LONDON Jan 4 Growth in the world's private
sector businesses hit a nine-month high at the end of last year,
supported by a buoyant service sector, a report showed on
The Global Total Output index, produced by JPMorgan with
research and supply management organisations, rose to 53.7 in
December from November's 53.6, its highest reading since March.
"Growth of the global economy peaked at a nine-month high in
December, led by a solid increase in service sector output and
signs of a muted recovery in manufacturing production," said
David Hensley, director of global economics coordination at
"The global economy is therefore entering the new year on a
positive footing and, with trends in demand and other forward
looking indicators still supportive, should maintain this
momentum in the coming months."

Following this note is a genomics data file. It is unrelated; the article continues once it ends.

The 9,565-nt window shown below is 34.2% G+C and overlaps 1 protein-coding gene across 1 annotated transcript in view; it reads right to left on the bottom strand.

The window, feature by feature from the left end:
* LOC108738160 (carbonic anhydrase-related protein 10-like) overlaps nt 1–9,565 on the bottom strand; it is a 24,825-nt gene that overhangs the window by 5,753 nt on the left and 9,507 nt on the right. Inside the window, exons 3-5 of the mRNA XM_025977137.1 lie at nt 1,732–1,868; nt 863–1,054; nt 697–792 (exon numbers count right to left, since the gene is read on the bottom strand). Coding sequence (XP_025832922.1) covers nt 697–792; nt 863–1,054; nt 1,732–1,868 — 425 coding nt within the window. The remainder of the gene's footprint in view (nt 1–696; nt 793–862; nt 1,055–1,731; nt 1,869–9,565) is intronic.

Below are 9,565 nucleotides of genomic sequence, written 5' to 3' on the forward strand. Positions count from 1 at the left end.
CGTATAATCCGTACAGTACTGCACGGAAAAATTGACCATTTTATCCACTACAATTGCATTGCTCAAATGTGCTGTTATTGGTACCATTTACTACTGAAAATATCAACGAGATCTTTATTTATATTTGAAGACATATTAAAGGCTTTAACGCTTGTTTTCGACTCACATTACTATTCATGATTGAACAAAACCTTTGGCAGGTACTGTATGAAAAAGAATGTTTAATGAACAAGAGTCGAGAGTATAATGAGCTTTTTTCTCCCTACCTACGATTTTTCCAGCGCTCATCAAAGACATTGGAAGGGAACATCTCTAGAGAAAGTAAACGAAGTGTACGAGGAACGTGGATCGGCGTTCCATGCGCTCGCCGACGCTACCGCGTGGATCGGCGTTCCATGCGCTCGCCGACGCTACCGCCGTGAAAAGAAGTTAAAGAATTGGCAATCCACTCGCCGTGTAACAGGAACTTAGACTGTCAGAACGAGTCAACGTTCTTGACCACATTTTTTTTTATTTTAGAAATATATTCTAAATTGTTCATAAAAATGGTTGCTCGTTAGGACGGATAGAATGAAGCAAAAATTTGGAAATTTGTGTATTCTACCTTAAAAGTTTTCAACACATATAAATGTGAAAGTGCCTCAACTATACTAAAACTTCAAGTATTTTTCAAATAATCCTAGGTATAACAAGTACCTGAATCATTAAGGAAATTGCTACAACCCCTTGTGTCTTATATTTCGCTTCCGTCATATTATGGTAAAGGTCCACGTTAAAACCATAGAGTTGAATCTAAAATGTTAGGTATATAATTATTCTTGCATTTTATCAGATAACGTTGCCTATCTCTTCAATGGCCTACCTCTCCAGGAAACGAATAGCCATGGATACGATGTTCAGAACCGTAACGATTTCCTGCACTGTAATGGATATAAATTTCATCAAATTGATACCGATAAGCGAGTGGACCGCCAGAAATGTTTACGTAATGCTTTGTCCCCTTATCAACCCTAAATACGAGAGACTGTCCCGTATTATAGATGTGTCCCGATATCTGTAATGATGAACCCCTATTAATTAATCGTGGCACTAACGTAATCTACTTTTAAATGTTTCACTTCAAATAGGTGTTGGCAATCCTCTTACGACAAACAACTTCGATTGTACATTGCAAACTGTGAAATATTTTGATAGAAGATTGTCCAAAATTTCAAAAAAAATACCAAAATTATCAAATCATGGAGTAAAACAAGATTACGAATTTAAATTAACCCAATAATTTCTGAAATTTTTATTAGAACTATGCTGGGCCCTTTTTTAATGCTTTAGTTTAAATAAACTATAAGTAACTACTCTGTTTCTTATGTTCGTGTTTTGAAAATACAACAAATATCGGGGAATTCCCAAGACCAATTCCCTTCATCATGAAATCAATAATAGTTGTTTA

New orders came in at their fastest pace for nine months
with the sub index rising to 52.9 from November's 52.2 and firms
increased their workforces at the fastest pace since March.
The Global Services index held steady last month at
November's 54.8, comfortably above the 50 mark that divides
growth from contraction.
Business activity in the U.S. perked up in the final month
of 2012, data showed earlier on Friday, while hopes grew that
Europe may be through the worst of its economic slump.
Britain's services sector, however, contracted for the first
time in two years, suggesting the broader economy probably
shrank as well in the final three months of 2012.
Global manufacturing activity expanded last month for the
first time since May, supported by solid output gains in China,
the United States and Britain, data on Wednesday showed.
The index combines survey data from countries including the
United States, Japan, Germany, France, Britain, China and